David Weatherall explores how minimum energy efficiency standard in the private rented sector will reach people living in shared housing (Housing in Multiple Occupation – HMOs). Based on the Future Climate study “Houses in Multiple Occupation: Energy Issues and Policy

A few weeks ago, the government announced its response to the consultation on minimum energy performance standards (MEPS) in the private rented sector.

MEPS form part of the 2011 Energy Act and are an important step forward in UK energy policy. In the consultation on the detail of these regulations, several organisations raised the question of if and how the standards would apply in HMOs.

It’s good news that in moving from draft to final proposals for MEPS, the government has brought HMOs more clearly in scope.

In particular the government has now clarified that the minimum E energy performance standard (to take effect from 2018) will apply when someone moves into a room or bedsit in an HMO – as long as that HMO already an Energy Performance Certificate (EPC).

But, as in the rest of the private rented sector, HMO landlords will only have to comply with the minimum E standard when the required improvements can be undertaken at no upfront cost to them – either because they access a grant, or because the tenants are willing to pay for the improvements.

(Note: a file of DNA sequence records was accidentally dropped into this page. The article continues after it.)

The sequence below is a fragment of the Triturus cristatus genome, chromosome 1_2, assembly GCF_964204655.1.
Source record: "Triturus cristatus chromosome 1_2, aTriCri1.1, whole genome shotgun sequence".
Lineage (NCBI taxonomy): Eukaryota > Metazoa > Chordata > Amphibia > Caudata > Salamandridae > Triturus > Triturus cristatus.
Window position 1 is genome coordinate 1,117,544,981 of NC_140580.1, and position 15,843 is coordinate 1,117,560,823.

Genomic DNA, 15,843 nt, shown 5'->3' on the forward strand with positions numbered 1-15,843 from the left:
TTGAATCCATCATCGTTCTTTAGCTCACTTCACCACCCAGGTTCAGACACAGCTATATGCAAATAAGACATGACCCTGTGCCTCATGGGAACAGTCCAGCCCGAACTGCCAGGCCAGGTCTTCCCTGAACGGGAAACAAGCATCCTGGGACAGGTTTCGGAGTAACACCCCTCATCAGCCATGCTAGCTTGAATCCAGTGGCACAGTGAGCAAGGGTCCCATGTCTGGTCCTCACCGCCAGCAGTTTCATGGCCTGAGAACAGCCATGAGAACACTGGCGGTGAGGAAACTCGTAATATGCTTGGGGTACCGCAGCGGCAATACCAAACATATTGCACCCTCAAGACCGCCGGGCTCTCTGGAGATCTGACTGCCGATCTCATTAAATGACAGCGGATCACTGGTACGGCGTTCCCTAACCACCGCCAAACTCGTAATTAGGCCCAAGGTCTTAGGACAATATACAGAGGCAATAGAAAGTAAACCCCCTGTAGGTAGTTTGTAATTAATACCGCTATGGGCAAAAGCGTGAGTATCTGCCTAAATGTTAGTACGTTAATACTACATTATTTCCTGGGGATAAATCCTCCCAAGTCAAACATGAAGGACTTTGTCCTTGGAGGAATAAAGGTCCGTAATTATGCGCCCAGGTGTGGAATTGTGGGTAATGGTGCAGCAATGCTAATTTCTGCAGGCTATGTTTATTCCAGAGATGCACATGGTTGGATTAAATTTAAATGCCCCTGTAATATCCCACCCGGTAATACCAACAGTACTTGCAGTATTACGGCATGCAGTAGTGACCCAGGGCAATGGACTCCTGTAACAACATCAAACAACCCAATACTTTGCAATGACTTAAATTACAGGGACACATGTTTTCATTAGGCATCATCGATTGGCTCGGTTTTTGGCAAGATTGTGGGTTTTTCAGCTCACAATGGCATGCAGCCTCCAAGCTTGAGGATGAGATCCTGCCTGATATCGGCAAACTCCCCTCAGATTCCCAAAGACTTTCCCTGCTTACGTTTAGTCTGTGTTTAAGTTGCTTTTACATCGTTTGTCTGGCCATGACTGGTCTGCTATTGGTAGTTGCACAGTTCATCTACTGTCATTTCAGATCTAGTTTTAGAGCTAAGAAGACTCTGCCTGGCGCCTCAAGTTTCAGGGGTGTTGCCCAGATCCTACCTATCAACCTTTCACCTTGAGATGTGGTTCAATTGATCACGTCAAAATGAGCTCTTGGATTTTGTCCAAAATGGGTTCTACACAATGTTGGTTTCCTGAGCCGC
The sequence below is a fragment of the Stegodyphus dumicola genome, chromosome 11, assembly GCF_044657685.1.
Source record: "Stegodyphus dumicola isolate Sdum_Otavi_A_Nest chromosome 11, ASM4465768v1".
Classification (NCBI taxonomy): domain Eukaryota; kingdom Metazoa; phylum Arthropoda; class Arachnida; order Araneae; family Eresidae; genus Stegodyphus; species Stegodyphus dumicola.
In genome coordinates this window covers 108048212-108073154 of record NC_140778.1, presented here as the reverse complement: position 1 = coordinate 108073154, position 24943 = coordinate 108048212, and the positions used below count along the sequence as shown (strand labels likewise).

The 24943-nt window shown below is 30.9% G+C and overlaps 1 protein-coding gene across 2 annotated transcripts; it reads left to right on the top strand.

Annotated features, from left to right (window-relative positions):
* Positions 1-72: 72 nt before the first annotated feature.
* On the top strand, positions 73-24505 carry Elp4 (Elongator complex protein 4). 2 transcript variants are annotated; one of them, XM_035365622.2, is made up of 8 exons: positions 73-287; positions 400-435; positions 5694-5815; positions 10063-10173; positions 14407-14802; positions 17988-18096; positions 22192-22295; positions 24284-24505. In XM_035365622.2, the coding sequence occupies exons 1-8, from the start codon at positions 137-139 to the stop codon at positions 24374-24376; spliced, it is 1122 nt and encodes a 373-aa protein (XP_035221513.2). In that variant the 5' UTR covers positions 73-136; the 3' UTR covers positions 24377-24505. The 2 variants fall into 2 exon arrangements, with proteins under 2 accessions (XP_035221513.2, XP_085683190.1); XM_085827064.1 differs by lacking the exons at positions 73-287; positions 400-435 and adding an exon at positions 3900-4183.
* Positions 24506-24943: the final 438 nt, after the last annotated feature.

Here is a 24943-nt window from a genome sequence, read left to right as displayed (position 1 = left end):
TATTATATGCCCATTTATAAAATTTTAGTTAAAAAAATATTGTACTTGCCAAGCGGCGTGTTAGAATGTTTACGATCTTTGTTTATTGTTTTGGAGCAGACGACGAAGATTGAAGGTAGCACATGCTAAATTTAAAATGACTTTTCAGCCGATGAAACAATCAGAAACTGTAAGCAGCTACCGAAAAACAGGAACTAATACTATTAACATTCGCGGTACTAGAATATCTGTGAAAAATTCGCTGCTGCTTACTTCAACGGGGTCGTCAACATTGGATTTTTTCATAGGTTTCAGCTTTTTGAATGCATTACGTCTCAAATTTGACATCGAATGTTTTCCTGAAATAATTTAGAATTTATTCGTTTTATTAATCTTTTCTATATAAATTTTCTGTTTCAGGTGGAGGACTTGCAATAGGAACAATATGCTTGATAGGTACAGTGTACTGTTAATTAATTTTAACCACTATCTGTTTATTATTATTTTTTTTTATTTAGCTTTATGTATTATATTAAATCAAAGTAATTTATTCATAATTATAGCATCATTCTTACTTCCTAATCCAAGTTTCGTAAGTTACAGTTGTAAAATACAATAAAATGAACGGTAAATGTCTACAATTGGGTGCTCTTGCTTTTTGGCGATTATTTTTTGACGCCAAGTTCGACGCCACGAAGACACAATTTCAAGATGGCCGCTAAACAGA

So, moving into an HMO will be a trigger for the minimum “E” standard. But, as we discuss below, more steps are needed to ensure that HMOs benefit equally from these regulations, and to make them more effective across the private rented sector. In summary:

  • People moving into shared homes should have the right to see an Energy Performance Certificates (EPCs) for their property. We also need clarity on what type (domestic or non-domestic) of EPC different shared houses require, and clarity on how rules apply to HMOs that need non-domestic assessments.
  • More broadly, government should be taking much more action to ensure that landlords comply with the requirements to produce an EPC whenever they rent out a property.
  • Landlords should be required to make a limited contribution towards the cost of carrying out energy saving upgrades to meet the minimum standard. This is particularly important in HMOs that can be more expensive to upgrade.

What are the private rented sector energy efficiency regulations?

The government’s private rented sector minimum standards are as follows:

  • From April 2016 tenants will have the right to request, and landlords will not be able to unreasonably refuse, energy efficiency upgrades that are cost-effective